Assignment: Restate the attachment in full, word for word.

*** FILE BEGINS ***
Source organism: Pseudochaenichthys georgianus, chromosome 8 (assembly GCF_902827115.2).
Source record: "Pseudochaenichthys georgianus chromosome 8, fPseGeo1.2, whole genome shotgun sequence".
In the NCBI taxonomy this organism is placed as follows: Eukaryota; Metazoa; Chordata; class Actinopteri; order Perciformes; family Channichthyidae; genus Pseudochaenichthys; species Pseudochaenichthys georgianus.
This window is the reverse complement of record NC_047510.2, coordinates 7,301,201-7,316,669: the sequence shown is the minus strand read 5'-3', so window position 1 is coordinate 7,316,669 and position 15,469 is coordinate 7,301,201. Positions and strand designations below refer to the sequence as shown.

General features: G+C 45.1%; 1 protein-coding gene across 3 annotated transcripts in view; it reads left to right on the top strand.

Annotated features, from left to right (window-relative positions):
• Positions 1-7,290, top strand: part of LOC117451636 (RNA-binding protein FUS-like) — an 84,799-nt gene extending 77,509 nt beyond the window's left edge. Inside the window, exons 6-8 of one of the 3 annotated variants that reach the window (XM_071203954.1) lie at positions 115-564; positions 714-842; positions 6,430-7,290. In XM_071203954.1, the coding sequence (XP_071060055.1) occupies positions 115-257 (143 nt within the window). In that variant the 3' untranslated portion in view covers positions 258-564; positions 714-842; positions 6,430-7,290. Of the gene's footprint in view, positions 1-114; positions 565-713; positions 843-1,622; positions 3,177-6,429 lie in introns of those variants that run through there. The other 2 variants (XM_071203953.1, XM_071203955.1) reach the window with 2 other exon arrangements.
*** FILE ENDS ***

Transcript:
Source organism: Pseudochaenichthys georgianus, chromosome 8 (assembly GCF_902827115.2).
Source record: "Pseudochaenichthys georgianus chromosome 8, fPseGeo1.2, whole genome shotgun sequence".
In the NCBI taxonomy this organism is placed as follows: Eukaryota; Metazoa; Chordata; class Actinopteri; order Perciformes; family Channichthyidae; genus Pseudochaenichthys; species Pseudochaenichthys georgianus.
This window is the reverse complement of record NC_047510.2, coordinates 7,301,201-7,316,669: the sequence shown is the minus strand read 5'-3', so window position 1 is coordinate 7,316,669 and position 15,469 is coordinate 7,301,201. Positions and strand designations below refer to the sequence as shown.

General features: G+C 45.1%; 1 protein-coding gene across 3 annotated transcripts in view; it reads left to right on the top strand.

Annotated features, from left to right (window-relative positions):
• Positions 1-7,290, top strand: part of LOC117451636 (RNA-binding protein FUS-like) — an 84,799-nt gene extending 77,509 nt beyond the window's left edge. Inside the window, exons 6-8 of one of the 3 annotated variants that reach the window (XM_071203954.1) lie at positions 115-564; positions 714-842; positions 6,430-7,290. In XM_071203954.1, the coding sequence (XP_071060055.1) occupies positions 115-257 (143 nt within the window). In that variant the 3' untranslated portion in view covers positions 258-564; positions 714-842; positions 6,430-7,290. Of the gene's footprint in view, positions 1-114; positions 565-713; positions 843-1,622; positions 3,177-6,429 lie in introns of those variants that run through there. The other 2 variants (XM_071203953.1, XM_071203955.1) reach the window with 2 other exon arrangements.